A publication in eLife

The symphony of brain waves during sleep orchestrates memory and the progression to Alzheimer's disease



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Recent discoveries by GIGA researchers published in eLife could make it possible to detect individuals at risk of developing Alzheimer's disease at a very early stage, to include them in clinical projects and, in the long term, to better manage them to prevent or delay the disease.

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t has long been known that sleep is important for memory. More recently, research has shown that sleep may contribute to the changes in brain structure that lead to Alzheimer's disease. Sleep is involved in the elimination of residual brain function, including the proteins that are thought to underlie Alzheimer's disease. The accumulation of these proteins (beta Amyloid and Tau) in turn disrupts sleep in a bidirectional relationship.

Researchers from the Cyclotron Research Centre/In Vivo Imaging of the GIGA Institute at ULiège (GIGA-CRC-IVI) have just demonstrated that the coalescence of cerebral oscillations during sleep is linked to the early accumulation of beta-amyloid protein in the brain and to memory. Sleep spindles and slow waves are the two dominant oscillation types in "slow wave" sleep, which constitutes about 70% of total sleep time. Both oscillations are involved in the recovery functions of sleep and memory consolidation function of sleep. The team of Dr Gilles Vandewalle and his colleagues at GIGA-CRC-IVI has just shown us that the precise coupling of spindles and slow waves is altered when amyloid beta protein begins to accumulate in people aged 50 to 70 years without any cognitive problems. If the spindles arrive too early on the slow waves, it is an indication that there is more amyloid protein in the brain. Results also show that if the spindles arrive too early on the slow waves, the memory performance of the volunteers measured two years later will be poorer. This coupling, therefore, has a predictive value for the cognitive future of an individual and could therefore contribute to pathological ageing.

“Medical science is still largely at a loss when it comes to Alzheimer's disease, for which there is no curative solution. However, it is known that the processes that lead to this disease, i.e. the accumulation of 'toxic' proteins for the brain and the loss of synapses, begin decades before the onset of symptoms. The challenge of current clinical trials is therefore to test in at-risk individuals, detected as far in advance of the disease as possible, whether a drug or behavioural intervention can prevent or delay the onset of symptoms” says Gilles Vandewalle.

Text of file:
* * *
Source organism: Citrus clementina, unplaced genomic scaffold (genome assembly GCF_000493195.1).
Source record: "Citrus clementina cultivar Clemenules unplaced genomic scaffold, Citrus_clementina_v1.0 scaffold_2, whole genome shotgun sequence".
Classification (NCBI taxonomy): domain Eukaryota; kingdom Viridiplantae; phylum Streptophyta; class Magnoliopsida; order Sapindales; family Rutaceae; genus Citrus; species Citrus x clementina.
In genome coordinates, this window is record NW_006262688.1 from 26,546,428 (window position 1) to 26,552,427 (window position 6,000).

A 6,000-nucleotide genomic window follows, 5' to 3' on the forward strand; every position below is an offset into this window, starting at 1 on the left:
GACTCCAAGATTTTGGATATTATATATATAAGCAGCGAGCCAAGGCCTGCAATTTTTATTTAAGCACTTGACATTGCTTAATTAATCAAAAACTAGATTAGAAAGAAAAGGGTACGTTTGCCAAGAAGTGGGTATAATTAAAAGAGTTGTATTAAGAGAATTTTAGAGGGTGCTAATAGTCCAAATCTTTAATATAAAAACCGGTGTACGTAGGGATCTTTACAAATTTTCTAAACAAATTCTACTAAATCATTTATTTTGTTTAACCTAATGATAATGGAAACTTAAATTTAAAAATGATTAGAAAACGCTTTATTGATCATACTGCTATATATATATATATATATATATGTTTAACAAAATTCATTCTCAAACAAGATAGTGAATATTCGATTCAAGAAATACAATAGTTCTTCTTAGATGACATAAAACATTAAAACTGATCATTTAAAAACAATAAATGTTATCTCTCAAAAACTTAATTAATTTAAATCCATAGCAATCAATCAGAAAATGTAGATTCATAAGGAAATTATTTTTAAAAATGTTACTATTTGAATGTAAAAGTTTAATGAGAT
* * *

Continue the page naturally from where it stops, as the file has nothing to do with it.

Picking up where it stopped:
The research of GIGA-CRC-IVI, conducted in collaboration with researchers from the University of Montreal and published in eLife, sheds new light on the link between sleep, cognition and Alzheimer's disease. It could allow early detection of individuals at risk of developing the disease so that they could be included in clinical projects and ultimately to better manage them to prevent or delay the disease. Further research will show whether improving sleep quality can help slow down the process or even reverse it.

Scientific reference

Timely coupling of sleep spindles and slow waves is linked to early amyloid-β burden and predicts memory decline, Daphne Chylinski1, Maxime Van Egroo1, Justinas Narbutas1,2, Vincenzo Muto1, Mohamed A. Bahri1, Christian Berthomier3, Eric Salmon1,2,4, Christine Bastin1,2, Christophe Phillips1,5, Fabienne Collette1,2, Pierre Maquet1,4, Julie Carrier6, Jean-Marc Lina6, & Gilles Vandewalle1*, eLife – Tue May 31st 2022

1 GIGA-Cyclotron Research Centre-In Vivo Imaging, University of Liège, Liège, Belgium.

2 Psychology and Cognitive Neuroscience Research Unit, University of Liège, Liège, Belgium.

3 Physip SA, Paris, France.

4 Department of Neurology, University Hospital of Liège, Liège, Belgium.

5 GIGA-In Silico Medicine, University of Liège, Liège, Belgium.

6 Centre for Advanced Research in Sleep Medicine, CIUSSS-NÎM – Hôpital du Sacré-Coeur de Montréal, Montréal, QC, Canada


The study was supported by funds from the FNRS, ULiège, the Fédération Wallonie-Bruxelles, the Fondation Recherche Alzheimer, the FEDER European fund and the Fondation Léon Fredericq

Contact

Gilles Vandewalle

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